When drawing from preexisting works, how do you balance legal and moral obligations with the potential to create new art? Diane Thome

When drawing from preexisting works, how do you balance legal and moral obligations with the potential to create new art? Diane Thome

Diane Thome
Photo by Dave Robinson

How do you compose a work using previously existing music so that original music is the result? For all of our history composers have done this, but the question is who does it effectively, successfully, and with integrity, and who does not. There are composers who are real artists who do this and they make it their own. Then there are others who have little craft or imagination, and really nothing original to say. They just do a cut-and-paste job regurgitating whatever they find sitting around in a simplistic, literal, uncreative manner.

Like A Seated Swan for viola and computer-realized sound is the only work I have written in which an initial compositional goal was to achieve a creative integration of my original music with that of another composer. The primary compositional challenge was to compose a 16-minute piece in which recurrent but non-continuous allusions to particular melodic motifs could be unified artistically. I addressed this challenge by using sonic collages of various densities which are threaded through seven sections of different timbral, melodic, and rhythmic materials. In this case, measures from the Lutoslawski String Quartet were either electronically processed or relatively transparent.

Utilizing a collage-like integration of both transparent and electronically-processed material from his string quartet at particular moments in the work, I have engaged in an intimate dialog with a composer whose music continues to inspire me. This revisiting of the past—a process with which all composers are consciously or unconsciously engaged—occurs here in ways that can only be achieved through the use of sophisticated computer technology.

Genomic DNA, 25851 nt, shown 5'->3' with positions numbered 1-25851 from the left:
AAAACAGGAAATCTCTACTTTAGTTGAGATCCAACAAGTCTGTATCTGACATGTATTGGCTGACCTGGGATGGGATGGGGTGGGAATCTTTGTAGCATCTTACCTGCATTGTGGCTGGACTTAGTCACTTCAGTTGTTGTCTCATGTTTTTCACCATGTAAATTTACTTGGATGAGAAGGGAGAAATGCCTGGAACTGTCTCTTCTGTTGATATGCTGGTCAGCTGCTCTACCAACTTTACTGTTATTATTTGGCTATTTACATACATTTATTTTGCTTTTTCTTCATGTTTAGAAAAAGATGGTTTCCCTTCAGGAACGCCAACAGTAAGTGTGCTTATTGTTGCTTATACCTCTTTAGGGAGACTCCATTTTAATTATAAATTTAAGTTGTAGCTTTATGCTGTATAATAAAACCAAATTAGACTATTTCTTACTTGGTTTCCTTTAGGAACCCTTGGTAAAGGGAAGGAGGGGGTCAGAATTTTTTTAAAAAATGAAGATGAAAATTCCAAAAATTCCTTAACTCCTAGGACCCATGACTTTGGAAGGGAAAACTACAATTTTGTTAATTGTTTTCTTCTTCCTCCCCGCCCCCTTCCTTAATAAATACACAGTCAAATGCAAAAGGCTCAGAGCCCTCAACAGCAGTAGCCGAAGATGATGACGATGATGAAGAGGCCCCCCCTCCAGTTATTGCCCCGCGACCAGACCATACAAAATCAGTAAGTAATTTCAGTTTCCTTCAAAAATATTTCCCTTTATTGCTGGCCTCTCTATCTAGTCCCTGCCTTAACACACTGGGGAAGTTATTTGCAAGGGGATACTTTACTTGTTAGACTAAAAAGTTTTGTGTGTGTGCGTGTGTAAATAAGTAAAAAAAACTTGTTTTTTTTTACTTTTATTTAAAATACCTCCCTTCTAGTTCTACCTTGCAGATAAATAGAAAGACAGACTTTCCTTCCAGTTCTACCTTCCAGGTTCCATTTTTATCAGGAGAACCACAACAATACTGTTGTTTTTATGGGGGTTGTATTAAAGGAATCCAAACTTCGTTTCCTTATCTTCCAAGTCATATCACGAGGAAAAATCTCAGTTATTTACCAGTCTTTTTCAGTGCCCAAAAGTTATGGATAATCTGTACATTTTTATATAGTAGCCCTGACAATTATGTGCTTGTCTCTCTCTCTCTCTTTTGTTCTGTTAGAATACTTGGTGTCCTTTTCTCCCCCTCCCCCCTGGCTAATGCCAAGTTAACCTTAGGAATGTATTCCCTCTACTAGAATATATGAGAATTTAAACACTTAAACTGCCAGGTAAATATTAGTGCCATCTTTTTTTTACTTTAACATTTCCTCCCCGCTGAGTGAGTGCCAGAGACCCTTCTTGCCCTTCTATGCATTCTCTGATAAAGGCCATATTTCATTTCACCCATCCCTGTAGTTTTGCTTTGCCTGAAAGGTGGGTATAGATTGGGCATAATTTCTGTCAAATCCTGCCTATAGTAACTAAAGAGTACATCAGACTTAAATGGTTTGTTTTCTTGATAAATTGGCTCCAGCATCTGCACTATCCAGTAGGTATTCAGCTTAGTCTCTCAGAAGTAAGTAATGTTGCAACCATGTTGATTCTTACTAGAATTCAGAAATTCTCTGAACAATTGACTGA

Like A Seated Swan is an homage to Lutoslawski who was my mentor and teacher at Tanglewood. One way that you can create an homage to a composer whose work you deeply admire is not only to have internalized that composer’s music but to create a dialog with the internalized object. It wasn’t a matter of pasting some of his music into my own work.

I have no interest in music that uses literal quotation for its own sake and there’s a fair amount of music that does this. It never bothered me when Stravinsky incorporated certain aspects of the music of Pergolesi or Tchaikovsky or even Bach into his own work because what he did with the material was so clearly Stravinskian.

I draw the line when a composer truly has something to offer in terms of original compositional thinking that imaginatively uses “the found object.” This is a very significant aspect of contemporary art. Of course, it’s ultimately up to the listener to decide whether the composer’s stated intention has been achieved.

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